About the Classroom: An Exercise in Collaboration

The Modernist Short Story Project began in Dr. Jarica Watts’s classroom as a tool to involve undergraduate modernist literature students in researching original print material. Students were sent deep into the archives of Brigham Young University’s Special Collections library, where they began to examine periodical literature, and the modernist magazine more specifically, with the goal of unearthing understudied short fiction by the likes of D.H. Lawrence, Rebecca West, Katherine Mansfield, and their peers.


As part of Dr. Watts’s ENGL 376 course (British Literature from 1900-1950: The Modernist Period), students peruse thousands of possible short stories from the periodicals, ultimately choosing whichever one they feel deserves less dust and more attention; from there, students begin to take ownership of the piece. Facsimiles are digitized, the text is transcribed, the passages are carefully annotated, and the story is given an original introduction. After posting their work, students begin to digitally analyze the text using the Voyant software found under the “Voyant Corpora” tab on this website. Once the Voyant software generates its report based on each student’s research agenda, the student is then driven back into the text with inductive questions and attempts to synthesize any patterns or discrepancies with their prior knowledge of the text and its milieu. Their conclusions are written out in their final research paper.


Such digital textual analysis is exciting because it transforms the MSSP from a repository of information to a playground providing a gateway to new knowledge. Thus, while the site will always remain a primary research tool for students, it will simultaneously develop into a robust and dynamic corpus of early 20th century short fiction. The goal is to accommodate the exploration of text and sharing of corpora across the web. The Voyant software is not designed as an industrial-grade text analysis tool, but as a “toy” that allows students and scholars to uncover new questions and gain new appreciation of texts.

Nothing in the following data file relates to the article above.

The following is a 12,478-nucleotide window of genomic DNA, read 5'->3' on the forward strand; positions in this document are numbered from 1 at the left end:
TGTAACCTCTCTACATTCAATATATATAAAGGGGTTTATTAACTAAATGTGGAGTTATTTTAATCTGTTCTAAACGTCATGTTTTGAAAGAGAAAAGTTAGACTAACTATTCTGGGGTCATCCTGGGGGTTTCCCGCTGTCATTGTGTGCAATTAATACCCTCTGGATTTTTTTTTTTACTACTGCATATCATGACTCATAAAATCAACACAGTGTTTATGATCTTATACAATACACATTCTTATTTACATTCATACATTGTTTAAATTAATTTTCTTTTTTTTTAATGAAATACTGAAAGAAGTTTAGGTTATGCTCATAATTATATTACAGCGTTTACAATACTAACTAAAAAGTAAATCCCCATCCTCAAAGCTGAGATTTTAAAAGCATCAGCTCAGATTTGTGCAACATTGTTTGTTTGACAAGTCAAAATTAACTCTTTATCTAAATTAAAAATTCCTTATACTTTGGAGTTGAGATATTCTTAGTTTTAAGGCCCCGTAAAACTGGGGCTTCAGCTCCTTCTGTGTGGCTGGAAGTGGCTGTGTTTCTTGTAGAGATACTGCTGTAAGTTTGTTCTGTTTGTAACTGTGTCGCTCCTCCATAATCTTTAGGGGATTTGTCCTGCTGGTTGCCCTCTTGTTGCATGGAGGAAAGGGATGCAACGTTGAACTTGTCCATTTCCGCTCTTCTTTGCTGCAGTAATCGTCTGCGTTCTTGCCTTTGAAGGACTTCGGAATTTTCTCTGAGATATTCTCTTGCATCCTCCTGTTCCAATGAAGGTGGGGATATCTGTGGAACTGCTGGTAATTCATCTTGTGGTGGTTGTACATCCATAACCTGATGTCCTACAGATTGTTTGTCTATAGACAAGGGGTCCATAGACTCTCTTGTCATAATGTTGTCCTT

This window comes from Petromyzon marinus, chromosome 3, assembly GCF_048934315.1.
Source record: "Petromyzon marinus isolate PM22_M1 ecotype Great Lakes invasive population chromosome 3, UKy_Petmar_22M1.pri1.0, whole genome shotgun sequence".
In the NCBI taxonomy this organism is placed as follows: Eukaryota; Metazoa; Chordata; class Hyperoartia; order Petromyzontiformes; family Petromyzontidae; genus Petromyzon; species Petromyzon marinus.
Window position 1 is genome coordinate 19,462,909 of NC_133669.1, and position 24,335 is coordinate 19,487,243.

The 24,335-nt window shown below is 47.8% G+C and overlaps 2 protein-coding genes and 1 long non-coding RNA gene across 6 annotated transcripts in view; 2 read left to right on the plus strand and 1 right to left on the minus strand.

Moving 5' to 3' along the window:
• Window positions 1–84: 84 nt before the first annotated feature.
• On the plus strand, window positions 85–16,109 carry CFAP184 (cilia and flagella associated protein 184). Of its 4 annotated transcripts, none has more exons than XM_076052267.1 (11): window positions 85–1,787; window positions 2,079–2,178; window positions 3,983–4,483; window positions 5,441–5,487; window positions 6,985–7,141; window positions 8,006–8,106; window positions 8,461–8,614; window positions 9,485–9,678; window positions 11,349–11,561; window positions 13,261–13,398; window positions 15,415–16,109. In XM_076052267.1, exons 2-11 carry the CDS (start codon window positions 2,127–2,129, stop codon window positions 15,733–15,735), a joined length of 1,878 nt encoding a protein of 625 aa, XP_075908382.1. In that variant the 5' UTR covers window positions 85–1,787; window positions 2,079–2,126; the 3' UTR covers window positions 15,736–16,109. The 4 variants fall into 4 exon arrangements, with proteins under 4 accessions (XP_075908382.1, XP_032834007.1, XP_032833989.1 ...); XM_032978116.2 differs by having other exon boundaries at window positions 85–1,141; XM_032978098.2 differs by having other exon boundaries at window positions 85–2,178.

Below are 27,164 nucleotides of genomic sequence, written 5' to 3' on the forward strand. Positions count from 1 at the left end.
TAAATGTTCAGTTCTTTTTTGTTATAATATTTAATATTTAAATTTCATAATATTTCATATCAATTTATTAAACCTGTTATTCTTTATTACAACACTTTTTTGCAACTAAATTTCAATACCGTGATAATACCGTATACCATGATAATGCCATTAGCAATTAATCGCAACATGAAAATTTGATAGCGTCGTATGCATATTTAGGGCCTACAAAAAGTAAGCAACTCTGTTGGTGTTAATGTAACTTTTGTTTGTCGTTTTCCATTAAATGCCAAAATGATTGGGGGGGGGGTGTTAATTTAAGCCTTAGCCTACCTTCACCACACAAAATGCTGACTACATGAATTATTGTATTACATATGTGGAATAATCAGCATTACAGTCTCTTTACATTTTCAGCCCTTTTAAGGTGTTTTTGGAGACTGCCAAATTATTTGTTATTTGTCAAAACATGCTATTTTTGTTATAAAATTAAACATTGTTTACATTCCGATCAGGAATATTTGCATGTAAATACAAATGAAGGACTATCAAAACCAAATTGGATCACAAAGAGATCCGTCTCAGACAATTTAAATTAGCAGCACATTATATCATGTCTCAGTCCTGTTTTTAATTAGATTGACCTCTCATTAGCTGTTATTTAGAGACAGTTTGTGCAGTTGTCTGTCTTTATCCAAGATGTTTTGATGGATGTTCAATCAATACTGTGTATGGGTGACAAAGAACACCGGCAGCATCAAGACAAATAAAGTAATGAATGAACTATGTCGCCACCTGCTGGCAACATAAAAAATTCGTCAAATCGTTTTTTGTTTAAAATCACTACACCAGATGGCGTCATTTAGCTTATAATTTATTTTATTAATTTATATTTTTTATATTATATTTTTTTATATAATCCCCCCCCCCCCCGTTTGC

When they reflect back on their time with the MSSP, many students pinpoint their contact with the original source material as one of the most rewarding parts of the work. As one student wrote, “researching and digitizing for [Dr. Watts’s course] was the most worthwhile project I did during my undergraduate career, and I look forward to getting back into the archives and doing more research and treasure hunting throughout my graduate school experience.” This student nicely sums up the purpose of the project: to train the next generation of digital humanists—people who are trained in the humanities but see the potential of digital technology.


As Dr. Watts sees it, the MSSP—with its potential for wide dissemination and rapid accessibility—benefits both students and scholars. It helps students further their understanding of modernist print culture, especially the understudied genre of the early twentieth-century short story, while also teaching students technical skills relating to library research and web and scholarly editing; it benefits modernist scholars and those interested in new modernisms, genre studies, and digital humanist research by providing the only digital record of modernist short fiction.